- Harvard ends Quinnipiac men’s ice hockey season in Lake Placid
- Quinnipiac women’s basketball prepares for NCAA Tournament
- Chronicle Sports Staff makes March Madness picks
- Multicultural Suite to open in Student Center
- Assistant director of OFSL to resign on March 10
- GSA hosts peaceful protest for transgender rights
- Sherman Ave building to be new QU theater
- Spreading the Word to End the Word
- Tom Moore fired as men’s basketball head coach after 10 seasons
Dance Center gives members guidance
The town of Hamden is the home of many places that attract the younger generation. It is housed with bars, restaurants, clubs, and shopping centers.
But, Hamden also holds other places where people can enjoy themselves and one of these places includes Joni’s Dance Center.
Many Quinnipiac students come to the Dance Center because, unlike the Dance Company, people do not have to perform infront of others in order to participate.
Joni Christensen opened her dance studio in the volunteer Fire Department building about 17-years-ago.
She has been dancing since she was four-years old and has grown a passion for dance, which has developed into a bright career.
She enables her students to be creative and energetic with their dancing.
“I give them the steps and show them how to execute them, but only they can bring them to life,” said Christensen.
The dance center is responsible for giving people a sense of confidence to perform in front of a large group of people, which will help them in the future.
Christiansen believes that competition will drown out the fun in dancing. By adding competition into the equation, means adding longer hours, and less time to do fun activities.
“I want me students to dance because they love it, not because they feel that they have to,” said Christensen.
The dance center offers classes in ballet, tap, jazz, point, hip-hop, acrobatics, and theatre.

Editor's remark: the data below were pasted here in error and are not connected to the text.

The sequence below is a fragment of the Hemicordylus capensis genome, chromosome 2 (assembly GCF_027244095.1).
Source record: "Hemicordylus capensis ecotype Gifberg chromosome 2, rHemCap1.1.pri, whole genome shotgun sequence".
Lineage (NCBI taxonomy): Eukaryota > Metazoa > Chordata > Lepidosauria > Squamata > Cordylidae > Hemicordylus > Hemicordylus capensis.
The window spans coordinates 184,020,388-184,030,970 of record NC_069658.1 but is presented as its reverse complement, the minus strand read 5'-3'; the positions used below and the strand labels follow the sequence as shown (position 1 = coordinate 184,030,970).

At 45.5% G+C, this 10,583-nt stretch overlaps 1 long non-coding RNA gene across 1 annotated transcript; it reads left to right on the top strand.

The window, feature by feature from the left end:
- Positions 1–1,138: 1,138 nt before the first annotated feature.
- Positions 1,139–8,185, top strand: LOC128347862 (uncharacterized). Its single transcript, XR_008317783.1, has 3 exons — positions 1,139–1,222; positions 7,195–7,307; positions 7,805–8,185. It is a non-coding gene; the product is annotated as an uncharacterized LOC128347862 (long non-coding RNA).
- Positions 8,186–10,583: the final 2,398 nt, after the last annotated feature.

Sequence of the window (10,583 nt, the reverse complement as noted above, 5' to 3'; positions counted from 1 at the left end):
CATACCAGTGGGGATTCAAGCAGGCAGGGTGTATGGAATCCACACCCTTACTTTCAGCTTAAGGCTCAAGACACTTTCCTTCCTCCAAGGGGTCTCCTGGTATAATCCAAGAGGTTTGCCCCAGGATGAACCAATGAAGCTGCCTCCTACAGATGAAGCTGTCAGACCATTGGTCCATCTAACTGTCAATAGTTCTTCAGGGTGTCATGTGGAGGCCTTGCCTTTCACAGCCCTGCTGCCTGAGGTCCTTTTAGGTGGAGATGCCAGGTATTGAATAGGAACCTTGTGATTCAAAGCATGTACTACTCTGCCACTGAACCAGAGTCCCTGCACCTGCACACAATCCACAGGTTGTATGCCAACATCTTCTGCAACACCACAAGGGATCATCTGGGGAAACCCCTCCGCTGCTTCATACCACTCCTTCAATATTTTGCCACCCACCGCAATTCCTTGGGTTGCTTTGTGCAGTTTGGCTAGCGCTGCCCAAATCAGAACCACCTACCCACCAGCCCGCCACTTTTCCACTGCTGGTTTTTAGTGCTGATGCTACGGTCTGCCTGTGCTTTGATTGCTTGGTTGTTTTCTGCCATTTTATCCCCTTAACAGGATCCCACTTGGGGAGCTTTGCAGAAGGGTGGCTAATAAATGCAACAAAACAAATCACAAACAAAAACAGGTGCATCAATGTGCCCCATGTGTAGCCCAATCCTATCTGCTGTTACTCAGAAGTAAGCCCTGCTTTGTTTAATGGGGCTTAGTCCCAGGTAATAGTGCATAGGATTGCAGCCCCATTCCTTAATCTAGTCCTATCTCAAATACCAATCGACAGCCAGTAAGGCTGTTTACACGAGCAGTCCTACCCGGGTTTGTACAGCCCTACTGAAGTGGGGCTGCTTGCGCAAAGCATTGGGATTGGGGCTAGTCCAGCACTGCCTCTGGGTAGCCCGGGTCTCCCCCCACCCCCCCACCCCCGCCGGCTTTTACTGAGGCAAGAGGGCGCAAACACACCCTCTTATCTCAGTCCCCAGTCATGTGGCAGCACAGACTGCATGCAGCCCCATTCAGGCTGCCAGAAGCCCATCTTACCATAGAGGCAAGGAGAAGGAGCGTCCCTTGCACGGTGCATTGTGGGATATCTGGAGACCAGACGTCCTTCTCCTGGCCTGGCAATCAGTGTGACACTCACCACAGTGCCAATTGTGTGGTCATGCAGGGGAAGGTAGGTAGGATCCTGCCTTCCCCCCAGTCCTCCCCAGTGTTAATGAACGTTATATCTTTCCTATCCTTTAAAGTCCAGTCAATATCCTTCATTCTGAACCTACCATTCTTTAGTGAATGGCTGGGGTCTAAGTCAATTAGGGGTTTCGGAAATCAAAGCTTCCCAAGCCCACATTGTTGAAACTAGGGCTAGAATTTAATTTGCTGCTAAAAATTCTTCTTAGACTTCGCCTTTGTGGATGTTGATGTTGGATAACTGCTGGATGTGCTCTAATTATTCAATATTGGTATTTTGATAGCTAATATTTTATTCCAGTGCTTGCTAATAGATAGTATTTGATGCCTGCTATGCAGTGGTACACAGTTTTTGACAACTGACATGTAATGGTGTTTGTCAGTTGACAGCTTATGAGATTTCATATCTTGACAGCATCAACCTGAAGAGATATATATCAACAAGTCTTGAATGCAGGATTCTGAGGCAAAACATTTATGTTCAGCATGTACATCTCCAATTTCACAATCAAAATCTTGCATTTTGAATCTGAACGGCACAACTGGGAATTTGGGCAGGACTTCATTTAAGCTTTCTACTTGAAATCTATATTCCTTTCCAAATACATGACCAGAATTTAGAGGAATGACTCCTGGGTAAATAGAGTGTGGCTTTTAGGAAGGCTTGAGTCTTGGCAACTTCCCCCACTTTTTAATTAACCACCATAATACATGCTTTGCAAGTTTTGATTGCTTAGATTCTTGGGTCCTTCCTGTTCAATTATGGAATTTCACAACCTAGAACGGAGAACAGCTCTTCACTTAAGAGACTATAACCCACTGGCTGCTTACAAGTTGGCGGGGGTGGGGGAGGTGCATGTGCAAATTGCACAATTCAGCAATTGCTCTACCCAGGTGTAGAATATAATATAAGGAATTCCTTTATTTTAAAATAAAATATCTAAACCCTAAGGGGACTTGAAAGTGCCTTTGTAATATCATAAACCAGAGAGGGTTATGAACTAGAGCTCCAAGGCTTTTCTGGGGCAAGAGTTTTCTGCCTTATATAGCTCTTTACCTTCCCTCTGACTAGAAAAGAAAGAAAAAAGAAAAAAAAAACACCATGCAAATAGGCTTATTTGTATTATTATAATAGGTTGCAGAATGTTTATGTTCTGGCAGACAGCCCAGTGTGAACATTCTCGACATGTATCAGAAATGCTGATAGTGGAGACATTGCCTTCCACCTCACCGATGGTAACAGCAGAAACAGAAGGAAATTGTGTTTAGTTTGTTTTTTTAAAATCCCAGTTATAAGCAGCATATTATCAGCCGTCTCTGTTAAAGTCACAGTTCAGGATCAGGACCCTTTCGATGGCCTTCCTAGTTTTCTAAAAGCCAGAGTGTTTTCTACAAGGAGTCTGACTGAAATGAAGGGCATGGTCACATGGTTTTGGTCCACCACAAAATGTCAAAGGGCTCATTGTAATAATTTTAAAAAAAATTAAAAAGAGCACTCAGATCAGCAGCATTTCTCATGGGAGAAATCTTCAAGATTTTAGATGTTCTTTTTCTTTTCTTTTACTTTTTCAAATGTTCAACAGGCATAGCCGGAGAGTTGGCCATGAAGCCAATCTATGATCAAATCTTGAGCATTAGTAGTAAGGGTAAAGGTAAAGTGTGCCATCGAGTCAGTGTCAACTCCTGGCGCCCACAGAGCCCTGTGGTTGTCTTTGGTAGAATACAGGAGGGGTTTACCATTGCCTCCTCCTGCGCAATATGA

“We offer many different kinds of dance, originally we focused on theatre, but have progressed with the times,” said Christensen.
People that attend the Dance Center range in age from two-year-old children to grown adults.
“I love to work with all groups of people because there is progression in each one,” said Christensen, “It is so fun to watch the light bulb go off in each students head when they finally get it.”
Along with guiding students through difficult dance moves, Christensen and her staff also try to guide her dancers to be healthy and happy with themselves.
“We are always telling our students to make sure they are giving their bodies enough fuel and eating correctly,” said Christensen.
She feels this advice is important for young people who are continually feeling the pressure of the world around them.
With over 130 students, most of which are involved with multiple disciplines, the dance center remains open six days a week to provide students with ample time to practice.
Christensen is in the studio each hour that the center is open.
She believes dancing will help students with their life.
“Dancing has helped me through many things in my life,” said Christensen. And she believes dancing will help students with their life.